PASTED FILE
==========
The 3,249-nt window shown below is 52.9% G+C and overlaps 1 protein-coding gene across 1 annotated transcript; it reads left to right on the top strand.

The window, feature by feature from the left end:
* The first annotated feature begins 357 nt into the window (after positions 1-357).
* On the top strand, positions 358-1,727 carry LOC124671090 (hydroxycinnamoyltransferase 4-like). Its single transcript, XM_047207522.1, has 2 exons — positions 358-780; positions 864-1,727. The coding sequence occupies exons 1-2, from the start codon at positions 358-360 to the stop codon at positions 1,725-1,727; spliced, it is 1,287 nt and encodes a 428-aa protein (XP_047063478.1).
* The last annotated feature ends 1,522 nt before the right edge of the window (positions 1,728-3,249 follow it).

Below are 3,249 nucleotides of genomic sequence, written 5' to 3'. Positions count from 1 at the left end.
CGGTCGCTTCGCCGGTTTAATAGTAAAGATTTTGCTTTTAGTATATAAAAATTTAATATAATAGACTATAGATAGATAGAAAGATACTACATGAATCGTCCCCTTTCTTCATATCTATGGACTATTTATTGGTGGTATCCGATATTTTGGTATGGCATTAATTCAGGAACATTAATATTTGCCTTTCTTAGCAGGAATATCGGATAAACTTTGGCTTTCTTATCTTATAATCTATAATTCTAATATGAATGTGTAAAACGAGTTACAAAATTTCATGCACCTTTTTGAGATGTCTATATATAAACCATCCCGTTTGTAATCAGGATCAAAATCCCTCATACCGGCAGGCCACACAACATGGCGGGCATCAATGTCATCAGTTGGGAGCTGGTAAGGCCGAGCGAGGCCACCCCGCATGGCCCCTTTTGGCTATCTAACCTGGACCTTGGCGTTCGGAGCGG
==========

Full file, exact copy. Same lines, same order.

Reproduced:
The 3,249-nt window shown below is 52.9% G+C and overlaps 1 protein-coding gene across 1 annotated transcript; it reads left to right on the top strand.

The window, feature by feature from the left end:
* The first annotated feature begins 357 nt into the window (after positions 1-357).
* On the top strand, positions 358-1,727 carry LOC124671090 (hydroxycinnamoyltransferase 4-like). Its single transcript, XM_047207522.1, has 2 exons — positions 358-780; positions 864-1,727. The coding sequence occupies exons 1-2, from the start codon at positions 358-360 to the stop codon at positions 1,725-1,727; spliced, it is 1,287 nt and encodes a 428-aa protein (XP_047063478.1).
* The last annotated feature ends 1,522 nt before the right edge of the window (positions 1,728-3,249 follow it).

Below are 3,249 nucleotides of genomic sequence, written 5' to 3'. Positions count from 1 at the left end.
CGGTCGCTTCGCCGGTTTAATAGTAAAGATTTTGCTTTTAGTATATAAAAATTTAATATAATAGACTATAGATAGATAGAAAGATACTACATGAATCGTCCCCTTTCTTCATATCTATGGACTATTTATTGGTGGTATCCGATATTTTGGTATGGCATTAATTCAGGAACATTAATATTTGCCTTTCTTAGCAGGAATATCGGATAAACTTTGGCTTTCTTATCTTATAATCTATAATTCTAATATGAATGTGTAAAACGAGTTACAAAATTTCATGCACCTTTTTGAGATGTCTATATATAAACCATCCCGTTTGTAATCAGGATCAAAATCCCTCATACCGGCAGGCCACACAACATGGCGGGCATCAATGTCATCAGTTGGGAGCTGGTAAGGCCGAGCGAGGCCACCCCGCATGGCCCCTTTTGGCTATCTAACCTGGACCTTGGCGTTCGGAGCGG